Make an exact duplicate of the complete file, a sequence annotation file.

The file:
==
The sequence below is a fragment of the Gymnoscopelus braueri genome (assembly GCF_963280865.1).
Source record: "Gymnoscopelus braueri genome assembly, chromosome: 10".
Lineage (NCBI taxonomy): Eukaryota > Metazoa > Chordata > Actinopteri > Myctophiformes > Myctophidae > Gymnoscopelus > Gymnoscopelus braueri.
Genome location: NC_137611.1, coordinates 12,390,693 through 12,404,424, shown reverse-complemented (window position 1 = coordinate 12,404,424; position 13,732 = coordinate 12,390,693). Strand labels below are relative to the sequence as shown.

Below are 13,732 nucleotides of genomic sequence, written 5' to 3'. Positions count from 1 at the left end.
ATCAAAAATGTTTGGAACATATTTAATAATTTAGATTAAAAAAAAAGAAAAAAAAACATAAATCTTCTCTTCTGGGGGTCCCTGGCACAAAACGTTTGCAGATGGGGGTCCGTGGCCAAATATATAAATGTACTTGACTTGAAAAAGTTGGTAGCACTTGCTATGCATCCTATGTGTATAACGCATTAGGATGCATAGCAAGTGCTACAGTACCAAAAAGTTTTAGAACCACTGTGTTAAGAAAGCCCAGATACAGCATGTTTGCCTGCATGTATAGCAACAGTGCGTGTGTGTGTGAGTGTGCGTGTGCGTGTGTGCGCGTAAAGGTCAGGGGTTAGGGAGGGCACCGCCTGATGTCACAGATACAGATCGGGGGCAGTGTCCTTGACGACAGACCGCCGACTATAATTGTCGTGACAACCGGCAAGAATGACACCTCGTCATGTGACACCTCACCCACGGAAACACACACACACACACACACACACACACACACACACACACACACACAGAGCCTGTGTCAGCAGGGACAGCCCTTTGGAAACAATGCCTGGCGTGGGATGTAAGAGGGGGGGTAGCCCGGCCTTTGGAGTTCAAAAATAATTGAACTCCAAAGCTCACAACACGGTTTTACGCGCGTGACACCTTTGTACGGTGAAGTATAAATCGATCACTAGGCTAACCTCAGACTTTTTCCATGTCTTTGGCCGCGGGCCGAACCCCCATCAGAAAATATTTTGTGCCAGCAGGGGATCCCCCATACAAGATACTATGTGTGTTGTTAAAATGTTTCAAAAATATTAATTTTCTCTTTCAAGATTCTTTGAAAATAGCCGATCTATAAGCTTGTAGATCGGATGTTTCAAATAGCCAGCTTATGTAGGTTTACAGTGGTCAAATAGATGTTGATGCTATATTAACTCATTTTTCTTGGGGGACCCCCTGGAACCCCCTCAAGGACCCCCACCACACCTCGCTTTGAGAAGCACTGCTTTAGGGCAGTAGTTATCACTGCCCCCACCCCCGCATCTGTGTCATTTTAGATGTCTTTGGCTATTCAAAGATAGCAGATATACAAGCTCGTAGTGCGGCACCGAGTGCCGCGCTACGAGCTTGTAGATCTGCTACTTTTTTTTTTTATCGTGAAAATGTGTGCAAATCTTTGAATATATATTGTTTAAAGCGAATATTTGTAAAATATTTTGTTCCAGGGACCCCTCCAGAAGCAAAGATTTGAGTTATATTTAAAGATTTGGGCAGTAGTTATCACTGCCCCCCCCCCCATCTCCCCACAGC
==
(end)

The sequence below is a fragment of the Gymnoscopelus braueri genome (assembly GCF_963280865.1).
Source record: "Gymnoscopelus braueri genome assembly, chromosome: 10".
Lineage (NCBI taxonomy): Eukaryota > Metazoa > Chordata > Actinopteri > Myctophiformes > Myctophidae > Gymnoscopelus > Gymnoscopelus braueri.
Genome location: NC_137611.1, coordinates 12,390,693 through 12,404,424, shown reverse-complemented (window position 1 = coordinate 12,404,424; position 13,732 = coordinate 12,390,693). Strand labels below are relative to the sequence as shown.

Below are 13,732 nucleotides of genomic sequence, written 5' to 3'. Positions count from 1 at the left end.
ATCAAAAATGTTTGGAACATATTTAATAATTTAGATTAAAAAAAAAGAAAAAAAAACATAAATCTTCTCTTCTGGGGGTCCCTGGCACAAAACGTTTGCAGATGGGGGTCCGTGGCCAAATATATAAATGTACTTGACTTGAAAAAGTTGGTAGCACTTGCTATGCATCCTATGTGTATAACGCATTAGGATGCATAGCAAGTGCTACAGTACCAAAAAGTTTTAGAACCACTGTGTTAAGAAAGCCCAGATACAGCATGTTTGCCTGCATGTATAGCAACAGTGCGTGTGTGTGTGAGTGTGCGTGTGCGTGTGTGCGCGTAAAGGTCAGGGGTTAGGGAGGGCACCGCCTGATGTCACAGATACAGATCGGGGGCAGTGTCCTTGACGACAGACCGCCGACTATAATTGTCGTGACAACCGGCAAGAATGACACCTCGTCATGTGACACCTCACCCACGGAAACACACACACACACACACACACACACACACACACACACACACACACAGAGCCTGTGTCAGCAGGGACAGCCCTTTGGAAACAATGCCTGGCGTGGGATGTAAGAGGGGGGGTAGCCCGGCCTTTGGAGTTCAAAAATAATTGAACTCCAAAGCTCACAACACGGTTTTACGCGCGTGACACCTTTGTACGGTGAAGTATAAATCGATCACTAGGCTAACCTCAGACTTTTTCCATGTCTTTGGCCGCGGGCCGAACCCCCATCAGAAAATATTTTGTGCCAGCAGGGGATCCCCCATACAAGATACTATGTGTGTTGTTAAAATGTTTCAAAAATATTAATTTTCTCTTTCAAGATTCTTTGAAAATAGCCGATCTATAAGCTTGTAGATCGGATGTTTCAAATAGCCAGCTTATGTAGGTTTACAGTGGTCAAATAGATGTTGATGCTATATTAACTCATTTTTCTTGGGGGACCCCCTGGAACCCCCTCAAGGACCCCCACCACACCTCGCTTTGAGAAGCACTGCTTTAGGGCAGTAGTTATCACTGCCCCCACCCCCGCATCTGTGTCATTTTAGATGTCTTTGGCTATTCAAAGATAGCAGATATACAAGCTCGTAGTGCGGCACCGAGTGCCGCGCTACGAGCTTGTAGATCTGCTACTTTTTTTTTTTATCGTGAAAATGTGTGCAAATCTTTGAATATATATTGTTTAAAGCGAATATTTGTAAAATATTTTGTTCCAGGGACCCCTCCAGAAGCAAAGATTTGAGTTATATTTAAAGATTTGGGCAGTAGTTATCACTGCCCCCCCCCCCATCTCCCCACAGC